Last night the Univeristy of Maryland AstroTerps bundled up and collected images of near-earth astreroid 433 Eros. On its closest approach to Earth in 45 years, AstroTerps caught Eros in the telescopes at the University of Maryland observatory and took images.
These images will be submitted to an international database of observations like it that will help astronomers determine the distance to Eros with precision using parallax.
The video above shows the asteroid moving on its orbit around sun, as seen through the 6" telescope at the University of Maryland Observatory between 1 and 3:30 AM on February 3, 2012.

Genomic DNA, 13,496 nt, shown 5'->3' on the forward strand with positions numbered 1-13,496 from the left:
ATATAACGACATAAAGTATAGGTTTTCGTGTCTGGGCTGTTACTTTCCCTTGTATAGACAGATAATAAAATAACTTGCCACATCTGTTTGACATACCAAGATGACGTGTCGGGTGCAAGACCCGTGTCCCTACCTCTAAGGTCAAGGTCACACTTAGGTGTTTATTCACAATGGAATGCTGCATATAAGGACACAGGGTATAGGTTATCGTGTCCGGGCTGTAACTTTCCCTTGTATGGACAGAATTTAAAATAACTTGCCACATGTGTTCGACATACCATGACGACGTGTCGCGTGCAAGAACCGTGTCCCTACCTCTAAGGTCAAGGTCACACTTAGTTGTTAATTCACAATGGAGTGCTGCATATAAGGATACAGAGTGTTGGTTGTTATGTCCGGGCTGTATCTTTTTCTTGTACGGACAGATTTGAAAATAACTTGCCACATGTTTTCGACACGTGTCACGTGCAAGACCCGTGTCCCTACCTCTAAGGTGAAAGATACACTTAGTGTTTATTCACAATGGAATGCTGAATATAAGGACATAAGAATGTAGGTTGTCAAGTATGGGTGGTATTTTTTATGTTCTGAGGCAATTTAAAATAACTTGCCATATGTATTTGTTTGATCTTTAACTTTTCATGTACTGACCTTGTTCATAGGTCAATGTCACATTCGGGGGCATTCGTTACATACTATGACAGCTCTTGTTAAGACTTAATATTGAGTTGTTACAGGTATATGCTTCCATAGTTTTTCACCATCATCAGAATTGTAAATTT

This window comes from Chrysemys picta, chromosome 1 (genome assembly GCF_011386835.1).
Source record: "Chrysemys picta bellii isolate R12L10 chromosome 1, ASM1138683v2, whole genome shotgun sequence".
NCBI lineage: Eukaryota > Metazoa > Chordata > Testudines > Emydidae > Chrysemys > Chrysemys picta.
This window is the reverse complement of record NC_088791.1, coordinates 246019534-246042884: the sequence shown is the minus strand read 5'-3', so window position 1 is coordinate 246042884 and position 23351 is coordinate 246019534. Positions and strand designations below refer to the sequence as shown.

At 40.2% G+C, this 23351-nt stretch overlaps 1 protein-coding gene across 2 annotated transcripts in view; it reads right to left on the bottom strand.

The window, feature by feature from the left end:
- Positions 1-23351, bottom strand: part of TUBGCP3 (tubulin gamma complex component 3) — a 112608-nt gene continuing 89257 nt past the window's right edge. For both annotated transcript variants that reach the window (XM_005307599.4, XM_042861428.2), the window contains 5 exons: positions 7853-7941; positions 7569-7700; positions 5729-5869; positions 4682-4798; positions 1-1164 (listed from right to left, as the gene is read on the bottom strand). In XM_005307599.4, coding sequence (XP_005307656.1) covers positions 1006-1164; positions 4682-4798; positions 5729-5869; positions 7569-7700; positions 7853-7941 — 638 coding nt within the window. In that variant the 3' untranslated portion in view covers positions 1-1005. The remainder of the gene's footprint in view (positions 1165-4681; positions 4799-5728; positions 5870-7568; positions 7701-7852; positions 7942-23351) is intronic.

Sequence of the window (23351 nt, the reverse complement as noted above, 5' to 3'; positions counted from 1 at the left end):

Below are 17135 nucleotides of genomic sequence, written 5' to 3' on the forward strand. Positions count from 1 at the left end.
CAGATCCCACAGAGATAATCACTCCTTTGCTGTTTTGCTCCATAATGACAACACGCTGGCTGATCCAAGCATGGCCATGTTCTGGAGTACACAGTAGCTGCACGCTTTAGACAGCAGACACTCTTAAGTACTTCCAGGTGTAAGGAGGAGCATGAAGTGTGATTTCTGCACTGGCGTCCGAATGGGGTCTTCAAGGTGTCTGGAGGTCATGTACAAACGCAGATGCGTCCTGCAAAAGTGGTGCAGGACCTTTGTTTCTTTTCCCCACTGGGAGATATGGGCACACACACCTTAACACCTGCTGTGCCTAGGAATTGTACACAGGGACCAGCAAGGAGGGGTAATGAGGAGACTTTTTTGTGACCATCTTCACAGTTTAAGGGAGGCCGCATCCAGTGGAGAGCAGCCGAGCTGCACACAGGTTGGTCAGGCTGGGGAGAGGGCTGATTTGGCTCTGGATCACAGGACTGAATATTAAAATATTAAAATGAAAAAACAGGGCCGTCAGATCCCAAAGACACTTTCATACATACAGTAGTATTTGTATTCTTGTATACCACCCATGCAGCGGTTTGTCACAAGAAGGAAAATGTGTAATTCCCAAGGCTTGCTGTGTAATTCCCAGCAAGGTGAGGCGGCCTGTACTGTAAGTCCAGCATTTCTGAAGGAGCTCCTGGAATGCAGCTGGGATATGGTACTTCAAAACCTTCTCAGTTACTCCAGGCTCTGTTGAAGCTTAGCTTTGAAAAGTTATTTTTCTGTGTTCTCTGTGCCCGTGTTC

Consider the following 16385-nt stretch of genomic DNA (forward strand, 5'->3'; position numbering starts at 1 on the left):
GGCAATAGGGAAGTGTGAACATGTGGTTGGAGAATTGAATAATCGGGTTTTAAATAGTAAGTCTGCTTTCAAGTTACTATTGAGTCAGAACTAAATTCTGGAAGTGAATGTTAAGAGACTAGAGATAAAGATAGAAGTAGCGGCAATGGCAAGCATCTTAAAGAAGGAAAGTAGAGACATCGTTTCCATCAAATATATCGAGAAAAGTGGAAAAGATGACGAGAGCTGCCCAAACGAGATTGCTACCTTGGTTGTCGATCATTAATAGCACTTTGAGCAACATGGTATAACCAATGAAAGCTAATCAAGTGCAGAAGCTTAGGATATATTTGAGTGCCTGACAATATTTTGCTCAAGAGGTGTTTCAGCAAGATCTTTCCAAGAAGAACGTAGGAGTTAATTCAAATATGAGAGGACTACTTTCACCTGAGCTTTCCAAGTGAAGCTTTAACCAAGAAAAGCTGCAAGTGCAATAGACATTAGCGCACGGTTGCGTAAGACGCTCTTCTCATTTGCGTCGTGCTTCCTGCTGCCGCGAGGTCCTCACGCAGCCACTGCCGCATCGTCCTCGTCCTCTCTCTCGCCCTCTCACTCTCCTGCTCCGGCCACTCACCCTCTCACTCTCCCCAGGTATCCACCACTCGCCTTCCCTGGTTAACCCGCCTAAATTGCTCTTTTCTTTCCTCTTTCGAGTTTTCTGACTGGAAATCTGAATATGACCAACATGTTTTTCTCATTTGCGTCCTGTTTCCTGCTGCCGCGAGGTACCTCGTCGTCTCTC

Eros rotates on its axis once every 5 hours. By watching Eros with a telescope and using a computer to monitor its intensity over a 2.5 hour period, we assembled a light curve of the brightness of the asteroid. The rise and fall of the asteroid's apparent brightness has to do with the odd shape of the asteroid shining more and less light at Earth as it rotates. Click the image on the right to enlarge.